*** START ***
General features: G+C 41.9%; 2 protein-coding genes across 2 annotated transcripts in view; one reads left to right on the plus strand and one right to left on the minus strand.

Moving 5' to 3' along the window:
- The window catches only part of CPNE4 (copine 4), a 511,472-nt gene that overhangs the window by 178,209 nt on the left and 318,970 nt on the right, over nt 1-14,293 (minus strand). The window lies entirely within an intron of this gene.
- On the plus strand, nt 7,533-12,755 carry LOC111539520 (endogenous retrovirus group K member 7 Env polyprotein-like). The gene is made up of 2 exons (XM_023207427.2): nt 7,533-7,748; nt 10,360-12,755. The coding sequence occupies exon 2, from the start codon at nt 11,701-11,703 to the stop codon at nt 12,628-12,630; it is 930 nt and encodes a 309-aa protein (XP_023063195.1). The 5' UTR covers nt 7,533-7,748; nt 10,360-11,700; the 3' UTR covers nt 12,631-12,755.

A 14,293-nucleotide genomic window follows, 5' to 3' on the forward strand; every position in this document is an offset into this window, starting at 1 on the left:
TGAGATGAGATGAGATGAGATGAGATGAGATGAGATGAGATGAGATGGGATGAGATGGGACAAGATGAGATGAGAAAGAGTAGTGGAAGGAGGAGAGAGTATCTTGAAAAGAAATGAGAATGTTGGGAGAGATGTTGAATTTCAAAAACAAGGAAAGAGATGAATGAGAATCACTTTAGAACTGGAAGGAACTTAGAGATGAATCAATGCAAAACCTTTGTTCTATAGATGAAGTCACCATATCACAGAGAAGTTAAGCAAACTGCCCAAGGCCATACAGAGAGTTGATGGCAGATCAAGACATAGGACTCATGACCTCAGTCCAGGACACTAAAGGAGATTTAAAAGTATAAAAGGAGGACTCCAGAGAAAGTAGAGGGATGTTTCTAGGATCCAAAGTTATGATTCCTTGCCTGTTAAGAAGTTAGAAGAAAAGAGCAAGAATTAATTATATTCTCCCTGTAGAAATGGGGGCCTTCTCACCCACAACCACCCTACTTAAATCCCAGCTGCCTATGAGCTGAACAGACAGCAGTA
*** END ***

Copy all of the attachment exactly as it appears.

General features: G+C 41.9%; 2 protein-coding genes across 2 annotated transcripts in view; one reads left to right on the plus strand and one right to left on the minus strand.

Moving 5' to 3' along the window:
- The window catches only part of CPNE4 (copine 4), a 511,472-nt gene that overhangs the window by 178,209 nt on the left and 318,970 nt on the right, over nt 1-14,293 (minus strand). The window lies entirely within an intron of this gene.
- On the plus strand, nt 7,533-12,755 carry LOC111539520 (endogenous retrovirus group K member 7 Env polyprotein-like). The gene is made up of 2 exons (XM_023207427.2): nt 7,533-7,748; nt 10,360-12,755. The coding sequence occupies exon 2, from the start codon at nt 11,701-11,703 to the stop codon at nt 12,628-12,630; it is 930 nt and encodes a 309-aa protein (XP_023063195.1). The 5' UTR covers nt 7,533-7,748; nt 10,360-11,700; the 3' UTR covers nt 12,631-12,755.

A 14,293-nucleotide genomic window follows, 5' to 3' on the forward strand; every position in this document is an offset into this window, starting at 1 on the left:
TGAGATGAGATGAGATGAGATGAGATGAGATGAGATGAGATGAGATGGGATGAGATGGGACAAGATGAGATGAGAAAGAGTAGTGGAAGGAGGAGAGAGTATCTTGAAAAGAAATGAGAATGTTGGGAGAGATGTTGAATTTCAAAAACAAGGAAAGAGATGAATGAGAATCACTTTAGAACTGGAAGGAACTTAGAGATGAATCAATGCAAAACCTTTGTTCTATAGATGAAGTCACCATATCACAGAGAAGTTAAGCAAACTGCCCAAGGCCATACAGAGAGTTGATGGCAGATCAAGACATAGGACTCATGACCTCAGTCCAGGACACTAAAGGAGATTTAAAAGTATAAAAGGAGGACTCCAGAGAAAGTAGAGGGATGTTTCTAGGATCCAAAGTTATGATTCCTTGCCTGTTAAGAAGTTAGAAGAAAAGAGCAAGAATTAATTATATTCTCCCTGTAGAAATGGGGGCCTTCTCACCCACAACCACCCTACTTAAATCCCAGCTGCCTATGAGCTGAACAGACAGCAGTA